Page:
The Photography Legends come back on the blog this week with Sebastiao Salgado, who has spent his life taking epic, mind-swarming photographs of gold mines, oil fields and genocide, to depict the situation of our world and what we do to the Earth
Salgado is known as one of the best photographers of all time and a Legend. He is maybe one of the last great photographers
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About the Artist
Sebastião Salgado was born in Brazil in 1944. He grew up on a farm in the state of Minas Gerais in southeast Brazil with his family and around seven sisters. Salgado originally pursued a career in economics graduating with a master degree from the University of São Paulo. After beginning his doctorate, he moved to London and worked as an economist for the International Coffee Organization.
Around the age of 26, he starts to develop an interest in photography. It didn’t take long to develop his skill and within several years he decided to pursue a second career as a photojournalist. In 1979 he joined Magnum Photos of which he was a member until starting his own agency in 1994 with his wife Lélia Wanick Salgado: Amazonas Images. They also co-founded the environmental education center, Institutio Terra that works on the restoration of Brazilian rainforests.
In 2004 his work shifted once again, this time to landscape and wildlife photography as he began his work on Genesis. Published in 2013, Genesis is a collection of images from some of the most remote parts of the world as Salgado aimed to capture a landscape that is completely untouched by humans.
Salgado is also known for his charitable work with organizations such as Doctors Without Borders. He is a goodwill ambassador for UNICEF and an honorary member of the Academy of Arts and Sciences.
Raise Global Awareness to Human Conditions & Wildlife
Salgado says “The human animal is a political animal” and his humanitarianism is unmistakable in his pictures of crises and endangered ways of life. Photography has taken him all over the world and has been his passport to see amazing things, people, and places.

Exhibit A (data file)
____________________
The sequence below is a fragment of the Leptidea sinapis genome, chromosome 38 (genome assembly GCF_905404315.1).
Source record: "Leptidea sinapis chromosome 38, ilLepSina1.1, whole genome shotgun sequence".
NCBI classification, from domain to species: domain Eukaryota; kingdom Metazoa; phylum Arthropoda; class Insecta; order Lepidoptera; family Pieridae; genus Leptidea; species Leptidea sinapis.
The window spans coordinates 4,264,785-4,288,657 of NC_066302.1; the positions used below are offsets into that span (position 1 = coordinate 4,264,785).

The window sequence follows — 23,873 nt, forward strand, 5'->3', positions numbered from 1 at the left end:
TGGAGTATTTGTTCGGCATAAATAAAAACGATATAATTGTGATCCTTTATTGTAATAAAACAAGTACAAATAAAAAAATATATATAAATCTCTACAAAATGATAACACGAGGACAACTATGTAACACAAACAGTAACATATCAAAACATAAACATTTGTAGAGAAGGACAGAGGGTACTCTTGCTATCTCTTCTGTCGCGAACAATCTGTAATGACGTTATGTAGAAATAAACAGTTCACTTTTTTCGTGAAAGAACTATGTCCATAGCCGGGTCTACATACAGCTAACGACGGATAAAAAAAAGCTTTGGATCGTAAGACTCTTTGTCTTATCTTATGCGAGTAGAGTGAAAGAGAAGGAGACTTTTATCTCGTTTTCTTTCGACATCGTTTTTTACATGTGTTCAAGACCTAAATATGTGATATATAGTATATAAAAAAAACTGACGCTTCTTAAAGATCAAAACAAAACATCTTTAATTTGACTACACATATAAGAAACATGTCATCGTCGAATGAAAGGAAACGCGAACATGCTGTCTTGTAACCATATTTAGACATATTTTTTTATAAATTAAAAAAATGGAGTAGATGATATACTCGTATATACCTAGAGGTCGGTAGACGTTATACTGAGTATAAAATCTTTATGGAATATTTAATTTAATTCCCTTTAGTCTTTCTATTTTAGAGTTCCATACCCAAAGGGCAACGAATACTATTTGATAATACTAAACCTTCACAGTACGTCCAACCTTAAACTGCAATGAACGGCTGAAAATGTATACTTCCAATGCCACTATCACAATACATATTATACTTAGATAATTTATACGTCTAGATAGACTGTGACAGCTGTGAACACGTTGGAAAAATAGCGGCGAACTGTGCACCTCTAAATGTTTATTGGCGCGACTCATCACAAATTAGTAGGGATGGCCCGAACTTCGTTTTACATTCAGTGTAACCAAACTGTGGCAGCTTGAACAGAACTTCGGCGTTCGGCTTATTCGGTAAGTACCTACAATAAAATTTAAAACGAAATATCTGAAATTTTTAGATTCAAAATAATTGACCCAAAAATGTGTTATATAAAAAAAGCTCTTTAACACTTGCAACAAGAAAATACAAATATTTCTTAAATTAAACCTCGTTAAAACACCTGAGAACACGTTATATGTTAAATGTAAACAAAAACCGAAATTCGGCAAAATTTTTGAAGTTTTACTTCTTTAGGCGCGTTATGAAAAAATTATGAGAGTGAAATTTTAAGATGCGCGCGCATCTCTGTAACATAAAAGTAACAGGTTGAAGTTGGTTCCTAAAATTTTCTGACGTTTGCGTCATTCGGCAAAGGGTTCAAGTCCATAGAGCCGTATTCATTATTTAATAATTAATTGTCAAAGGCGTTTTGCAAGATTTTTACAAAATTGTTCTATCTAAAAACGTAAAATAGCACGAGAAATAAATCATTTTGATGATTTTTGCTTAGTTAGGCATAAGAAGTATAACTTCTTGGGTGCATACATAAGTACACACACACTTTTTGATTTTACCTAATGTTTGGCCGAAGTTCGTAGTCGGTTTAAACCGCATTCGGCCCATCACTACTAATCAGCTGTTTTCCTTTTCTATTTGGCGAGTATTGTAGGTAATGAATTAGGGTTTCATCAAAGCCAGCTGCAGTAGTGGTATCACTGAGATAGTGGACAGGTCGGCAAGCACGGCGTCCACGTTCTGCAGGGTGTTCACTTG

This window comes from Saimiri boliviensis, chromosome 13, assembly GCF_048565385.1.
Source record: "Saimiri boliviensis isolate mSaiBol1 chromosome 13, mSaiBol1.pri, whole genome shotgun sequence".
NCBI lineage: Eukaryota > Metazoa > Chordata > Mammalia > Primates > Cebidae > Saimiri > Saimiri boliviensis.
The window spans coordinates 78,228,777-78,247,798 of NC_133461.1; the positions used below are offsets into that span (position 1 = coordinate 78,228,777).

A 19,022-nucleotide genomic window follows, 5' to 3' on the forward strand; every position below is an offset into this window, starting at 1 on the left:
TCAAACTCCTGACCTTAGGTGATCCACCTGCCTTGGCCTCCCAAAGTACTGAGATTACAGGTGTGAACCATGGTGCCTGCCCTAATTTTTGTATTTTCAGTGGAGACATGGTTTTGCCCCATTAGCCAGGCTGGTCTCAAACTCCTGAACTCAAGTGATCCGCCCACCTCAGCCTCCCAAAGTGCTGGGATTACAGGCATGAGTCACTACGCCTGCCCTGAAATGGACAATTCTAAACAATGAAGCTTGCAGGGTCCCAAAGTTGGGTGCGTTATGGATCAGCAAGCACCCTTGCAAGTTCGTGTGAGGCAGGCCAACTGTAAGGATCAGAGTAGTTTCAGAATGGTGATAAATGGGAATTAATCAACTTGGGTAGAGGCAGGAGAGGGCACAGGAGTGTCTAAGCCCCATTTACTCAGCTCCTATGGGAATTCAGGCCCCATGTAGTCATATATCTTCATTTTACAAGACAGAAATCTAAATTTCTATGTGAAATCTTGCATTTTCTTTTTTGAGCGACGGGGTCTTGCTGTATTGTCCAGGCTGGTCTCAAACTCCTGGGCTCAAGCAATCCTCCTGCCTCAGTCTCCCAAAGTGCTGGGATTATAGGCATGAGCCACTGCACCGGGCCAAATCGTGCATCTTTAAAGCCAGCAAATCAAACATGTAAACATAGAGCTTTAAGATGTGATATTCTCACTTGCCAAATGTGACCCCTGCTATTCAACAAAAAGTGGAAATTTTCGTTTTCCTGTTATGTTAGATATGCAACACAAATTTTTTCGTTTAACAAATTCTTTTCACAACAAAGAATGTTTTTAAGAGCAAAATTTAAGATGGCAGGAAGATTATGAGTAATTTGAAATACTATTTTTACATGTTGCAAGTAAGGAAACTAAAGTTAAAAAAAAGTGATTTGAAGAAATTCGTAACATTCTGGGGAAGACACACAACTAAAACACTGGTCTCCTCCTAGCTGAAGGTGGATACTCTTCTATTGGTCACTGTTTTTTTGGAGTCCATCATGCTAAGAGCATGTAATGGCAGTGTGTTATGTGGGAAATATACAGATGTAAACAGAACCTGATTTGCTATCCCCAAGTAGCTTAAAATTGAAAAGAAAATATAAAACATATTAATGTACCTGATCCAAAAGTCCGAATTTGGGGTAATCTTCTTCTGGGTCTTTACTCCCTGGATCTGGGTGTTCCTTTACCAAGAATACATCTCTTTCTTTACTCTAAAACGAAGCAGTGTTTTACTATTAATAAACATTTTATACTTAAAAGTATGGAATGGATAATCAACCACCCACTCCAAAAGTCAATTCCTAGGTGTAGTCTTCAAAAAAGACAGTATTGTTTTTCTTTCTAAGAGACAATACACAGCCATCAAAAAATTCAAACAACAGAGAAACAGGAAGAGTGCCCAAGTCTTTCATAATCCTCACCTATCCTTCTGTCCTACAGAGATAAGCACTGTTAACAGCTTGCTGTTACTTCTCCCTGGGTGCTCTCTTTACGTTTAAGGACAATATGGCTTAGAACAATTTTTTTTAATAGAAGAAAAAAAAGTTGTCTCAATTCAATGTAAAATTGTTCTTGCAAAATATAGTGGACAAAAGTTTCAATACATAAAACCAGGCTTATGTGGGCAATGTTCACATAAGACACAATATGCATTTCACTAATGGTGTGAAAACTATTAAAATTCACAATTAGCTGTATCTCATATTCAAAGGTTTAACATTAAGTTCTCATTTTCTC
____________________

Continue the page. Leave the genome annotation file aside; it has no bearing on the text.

With a photojournalistic, monochromatic style that combines complexity with a high sense of drama, the work of Sebastiao Salgado is dedicated to raising global awareness of conditions of both humans and wildlife and he has dedicated his life for this purpose for years.
He found a lot of influences in Lewis Hine, W Eugene Smith, and Walker Evans. Much like his heroes, he developed this style in black and white that found beauty in brutal subjects of poverty, hardship, and oppression of various cultures under the wake of industrialization to the native landscape.
His style is definitely Raw and dedicated to tell the Truth. You are punched in the stomach face to her. You can feel his soul and background in his photographs: His humanism, his economics degree and his childhood in the forest. “In this moment, you bring your history and your ideas to what is in front of you. That is a photograph.” Salgado said.
*Read on: Photography Legends: Mario Testino
He worked on two famous books. The first in 1986 was a 9-year study of rural cultures in Latin America titled “Other Americans”. In 1993 his seminal book Workers revealed the often harsh conditions of large-scale industrial sites including oil fields and commercial fisheries.
Other well-known photographs include a series in Africa as part of the Doctors Without Borders project. His most famous photographs were his depictions of gold miners in Serra Pelada.
For all of that, Salgado can be seen not as only a great photographer. But he is maybe the last great photographer...Working in black and white, telling deep truths on our world and what we did to it.
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